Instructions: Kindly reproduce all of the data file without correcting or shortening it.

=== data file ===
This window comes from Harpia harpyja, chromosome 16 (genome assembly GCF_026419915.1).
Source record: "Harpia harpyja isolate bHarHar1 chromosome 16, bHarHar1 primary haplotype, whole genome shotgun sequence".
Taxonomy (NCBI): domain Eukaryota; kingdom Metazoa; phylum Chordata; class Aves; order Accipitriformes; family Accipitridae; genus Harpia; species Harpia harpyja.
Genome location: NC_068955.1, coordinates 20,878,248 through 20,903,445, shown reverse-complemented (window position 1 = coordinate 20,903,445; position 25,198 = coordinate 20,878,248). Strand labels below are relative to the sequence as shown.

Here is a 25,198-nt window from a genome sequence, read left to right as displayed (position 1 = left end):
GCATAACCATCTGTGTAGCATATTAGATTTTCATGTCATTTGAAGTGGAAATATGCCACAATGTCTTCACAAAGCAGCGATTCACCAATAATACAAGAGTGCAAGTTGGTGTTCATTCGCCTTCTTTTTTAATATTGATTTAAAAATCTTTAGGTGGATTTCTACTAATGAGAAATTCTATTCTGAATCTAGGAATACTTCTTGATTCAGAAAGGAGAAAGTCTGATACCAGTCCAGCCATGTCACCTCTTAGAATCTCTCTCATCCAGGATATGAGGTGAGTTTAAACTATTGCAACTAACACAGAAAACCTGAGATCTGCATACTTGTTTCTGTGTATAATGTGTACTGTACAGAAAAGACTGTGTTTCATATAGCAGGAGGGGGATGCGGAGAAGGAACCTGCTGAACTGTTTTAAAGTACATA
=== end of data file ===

This window comes from Harpia harpyja, chromosome 16 (genome assembly GCF_026419915.1).
Source record: "Harpia harpyja isolate bHarHar1 chromosome 16, bHarHar1 primary haplotype, whole genome shotgun sequence".
Taxonomy (NCBI): domain Eukaryota; kingdom Metazoa; phylum Chordata; class Aves; order Accipitriformes; family Accipitridae; genus Harpia; species Harpia harpyja.
Genome location: NC_068955.1, coordinates 20,878,248 through 20,903,445, shown reverse-complemented (window position 1 = coordinate 20,903,445; position 25,198 = coordinate 20,878,248). Strand labels below are relative to the sequence as shown.

Here is a 25,198-nt window from a genome sequence, read left to right as displayed (position 1 = left end):
GCATAACCATCTGTGTAGCATATTAGATTTTCATGTCATTTGAAGTGGAAATATGCCACAATGTCTTCACAAAGCAGCGATTCACCAATAATACAAGAGTGCAAGTTGGTGTTCATTCGCCTTCTTTTTTAATATTGATTTAAAAATCTTTAGGTGGATTTCTACTAATGAGAAATTCTATTCTGAATCTAGGAATACTTCTTGATTCAGAAAGGAGAAAGTCTGATACCAGTCCAGCCATGTCACCTCTTAGAATCTCTCTCATCCAGGATATGAGGTGAGTTTAAACTATTGCAACTAACACAGAAAACCTGAGATCTGCATACTTGTTTCTGTGTATAATGTGTACTGTACAGAAAAGACTGTGTTTCATATAGCAGGAGGGGGATGCGGAGAAGGAACCTGCTGAACTGTTTTAAAGTACATA